They are absolutely necessary! You have to escape backslashes in Java strings. The pattern was [^\\1]. Each one of those backslashes needs another backslash to escape it. –  black panda Jan 19 '12 at 15:48

The regex for question 1 is:

src=(['"])hello\1 (double backslash for a Java string)

It matches the first quote or double quote, then the same char as the first quote, using a backreference.

So for the more general case, I like:

^src=(['"])(.*?)\1$

Then the replacement might be something like:

String regex = "^src=(['\"])(.*?)\\1$";
String newthing = "src=$2";

Is this what you are wanting? Basicly to strip the quotes while enforcing them to match?

Due to an astute comment, I now understand that you want the quotes to escape eachother. Languages like Perl do that, but they aren't parsed via a regex. That type of thing belongs to a class of problems that require actual parsing. (can't remember the actual term)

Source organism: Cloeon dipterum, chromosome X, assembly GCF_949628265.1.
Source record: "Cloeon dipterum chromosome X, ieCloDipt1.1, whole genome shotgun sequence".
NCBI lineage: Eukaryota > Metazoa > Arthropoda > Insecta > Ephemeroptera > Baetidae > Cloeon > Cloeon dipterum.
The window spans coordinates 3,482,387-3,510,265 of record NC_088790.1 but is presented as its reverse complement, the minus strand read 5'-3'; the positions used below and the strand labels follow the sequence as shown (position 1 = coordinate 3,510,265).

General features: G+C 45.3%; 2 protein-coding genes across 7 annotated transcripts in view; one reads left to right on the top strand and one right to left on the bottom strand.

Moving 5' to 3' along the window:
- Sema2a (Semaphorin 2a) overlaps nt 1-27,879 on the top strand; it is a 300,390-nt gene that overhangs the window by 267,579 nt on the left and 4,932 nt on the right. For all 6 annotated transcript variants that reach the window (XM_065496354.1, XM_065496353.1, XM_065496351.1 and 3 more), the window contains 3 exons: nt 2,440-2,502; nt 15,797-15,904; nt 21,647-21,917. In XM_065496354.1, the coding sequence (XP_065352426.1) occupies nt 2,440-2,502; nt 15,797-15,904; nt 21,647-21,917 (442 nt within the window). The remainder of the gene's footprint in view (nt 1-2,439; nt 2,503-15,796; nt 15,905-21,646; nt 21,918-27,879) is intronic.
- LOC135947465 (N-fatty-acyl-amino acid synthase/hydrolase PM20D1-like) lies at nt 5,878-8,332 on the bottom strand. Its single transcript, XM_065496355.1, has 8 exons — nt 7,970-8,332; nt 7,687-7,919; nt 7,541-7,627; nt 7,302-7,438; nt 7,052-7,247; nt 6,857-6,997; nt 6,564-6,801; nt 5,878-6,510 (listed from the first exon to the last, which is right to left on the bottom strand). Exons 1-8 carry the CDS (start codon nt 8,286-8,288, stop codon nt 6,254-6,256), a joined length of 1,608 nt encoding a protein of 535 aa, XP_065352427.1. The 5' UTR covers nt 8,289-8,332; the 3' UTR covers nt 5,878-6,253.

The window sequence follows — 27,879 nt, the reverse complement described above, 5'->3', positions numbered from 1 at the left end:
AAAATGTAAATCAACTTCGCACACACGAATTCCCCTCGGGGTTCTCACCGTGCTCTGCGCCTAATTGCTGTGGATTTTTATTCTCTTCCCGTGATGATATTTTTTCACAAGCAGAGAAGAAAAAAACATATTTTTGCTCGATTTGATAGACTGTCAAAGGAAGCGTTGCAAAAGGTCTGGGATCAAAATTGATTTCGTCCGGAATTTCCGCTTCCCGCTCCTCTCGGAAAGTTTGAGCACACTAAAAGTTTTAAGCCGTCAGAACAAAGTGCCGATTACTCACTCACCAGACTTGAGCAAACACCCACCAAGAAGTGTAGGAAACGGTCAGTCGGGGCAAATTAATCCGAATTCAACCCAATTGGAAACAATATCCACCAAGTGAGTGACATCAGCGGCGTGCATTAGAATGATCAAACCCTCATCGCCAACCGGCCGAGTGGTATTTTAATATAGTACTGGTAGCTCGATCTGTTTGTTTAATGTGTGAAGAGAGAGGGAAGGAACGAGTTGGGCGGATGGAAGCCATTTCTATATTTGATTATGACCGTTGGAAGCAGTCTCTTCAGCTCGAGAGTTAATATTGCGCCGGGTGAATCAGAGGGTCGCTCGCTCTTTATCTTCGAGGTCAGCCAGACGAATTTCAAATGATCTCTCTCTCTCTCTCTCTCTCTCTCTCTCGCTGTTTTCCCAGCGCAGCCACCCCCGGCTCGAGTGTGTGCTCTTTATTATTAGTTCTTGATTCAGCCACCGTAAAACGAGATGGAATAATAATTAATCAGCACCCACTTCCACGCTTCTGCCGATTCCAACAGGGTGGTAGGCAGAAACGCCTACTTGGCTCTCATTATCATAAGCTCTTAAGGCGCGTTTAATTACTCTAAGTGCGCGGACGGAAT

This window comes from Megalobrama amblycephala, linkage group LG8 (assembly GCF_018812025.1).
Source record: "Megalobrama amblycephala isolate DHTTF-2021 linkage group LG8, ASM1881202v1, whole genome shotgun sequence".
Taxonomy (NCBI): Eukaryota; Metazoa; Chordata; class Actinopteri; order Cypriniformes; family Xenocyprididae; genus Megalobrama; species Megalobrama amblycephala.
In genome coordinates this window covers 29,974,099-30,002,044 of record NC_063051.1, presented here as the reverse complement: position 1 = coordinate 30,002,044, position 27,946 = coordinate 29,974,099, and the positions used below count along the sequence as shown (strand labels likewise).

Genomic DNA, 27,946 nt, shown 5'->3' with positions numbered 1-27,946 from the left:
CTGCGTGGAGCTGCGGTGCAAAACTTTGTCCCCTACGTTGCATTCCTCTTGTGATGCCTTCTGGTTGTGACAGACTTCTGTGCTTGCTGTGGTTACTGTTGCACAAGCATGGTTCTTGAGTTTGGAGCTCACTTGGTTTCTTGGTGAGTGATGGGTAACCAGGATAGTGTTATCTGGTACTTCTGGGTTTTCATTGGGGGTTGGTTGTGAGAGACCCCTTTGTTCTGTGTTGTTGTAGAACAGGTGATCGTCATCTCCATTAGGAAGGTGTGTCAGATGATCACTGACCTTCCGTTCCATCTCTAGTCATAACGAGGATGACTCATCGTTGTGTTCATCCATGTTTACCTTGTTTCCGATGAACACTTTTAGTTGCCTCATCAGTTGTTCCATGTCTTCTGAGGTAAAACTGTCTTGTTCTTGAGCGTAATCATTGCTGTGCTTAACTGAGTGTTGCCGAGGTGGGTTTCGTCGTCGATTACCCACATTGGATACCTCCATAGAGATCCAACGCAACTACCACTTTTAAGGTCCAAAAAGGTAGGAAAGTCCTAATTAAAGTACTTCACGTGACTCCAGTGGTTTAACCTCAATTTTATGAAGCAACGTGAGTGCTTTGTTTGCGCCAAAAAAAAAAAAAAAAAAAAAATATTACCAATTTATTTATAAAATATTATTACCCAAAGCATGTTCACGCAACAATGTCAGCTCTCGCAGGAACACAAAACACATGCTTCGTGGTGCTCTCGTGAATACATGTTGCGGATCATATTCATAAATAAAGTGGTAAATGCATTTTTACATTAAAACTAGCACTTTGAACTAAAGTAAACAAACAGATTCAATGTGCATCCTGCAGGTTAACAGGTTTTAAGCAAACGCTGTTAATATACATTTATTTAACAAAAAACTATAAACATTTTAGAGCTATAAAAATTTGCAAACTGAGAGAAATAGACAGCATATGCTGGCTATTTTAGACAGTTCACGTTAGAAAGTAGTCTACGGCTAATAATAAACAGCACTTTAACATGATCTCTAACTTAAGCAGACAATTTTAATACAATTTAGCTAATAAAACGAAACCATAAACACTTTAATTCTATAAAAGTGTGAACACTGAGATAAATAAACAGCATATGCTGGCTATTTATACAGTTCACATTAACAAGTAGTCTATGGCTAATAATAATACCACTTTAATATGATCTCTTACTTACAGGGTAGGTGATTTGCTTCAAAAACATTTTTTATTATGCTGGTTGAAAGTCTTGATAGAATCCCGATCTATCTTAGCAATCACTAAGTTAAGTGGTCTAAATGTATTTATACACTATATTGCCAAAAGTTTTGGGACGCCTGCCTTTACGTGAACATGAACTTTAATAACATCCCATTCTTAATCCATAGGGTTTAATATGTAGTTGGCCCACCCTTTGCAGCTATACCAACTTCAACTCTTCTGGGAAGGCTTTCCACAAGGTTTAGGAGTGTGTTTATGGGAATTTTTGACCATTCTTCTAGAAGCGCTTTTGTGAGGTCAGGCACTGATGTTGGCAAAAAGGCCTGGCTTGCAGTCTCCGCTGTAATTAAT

Instead of a replacement, you would have to inspect group 2 and "assert" that group 1 doesn't exist. Noticed that I added beginning and ending anchors to the regex.

So something like:

Pattern p = Pattern.compile("^src=(['\"])(.*?)\\1$");
Matcher m = p.matcher("src=\"what's up?\"");
if ( m.matches() ) {
    if ( m.group(2).contains(m.group(1)) ) {
        // fail, doesn't match
    }
}
// success, follows all of the rules

I'm having trouble understanding what you are looking for in the second question, even with the update. I'll edit this answer if I get it.

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1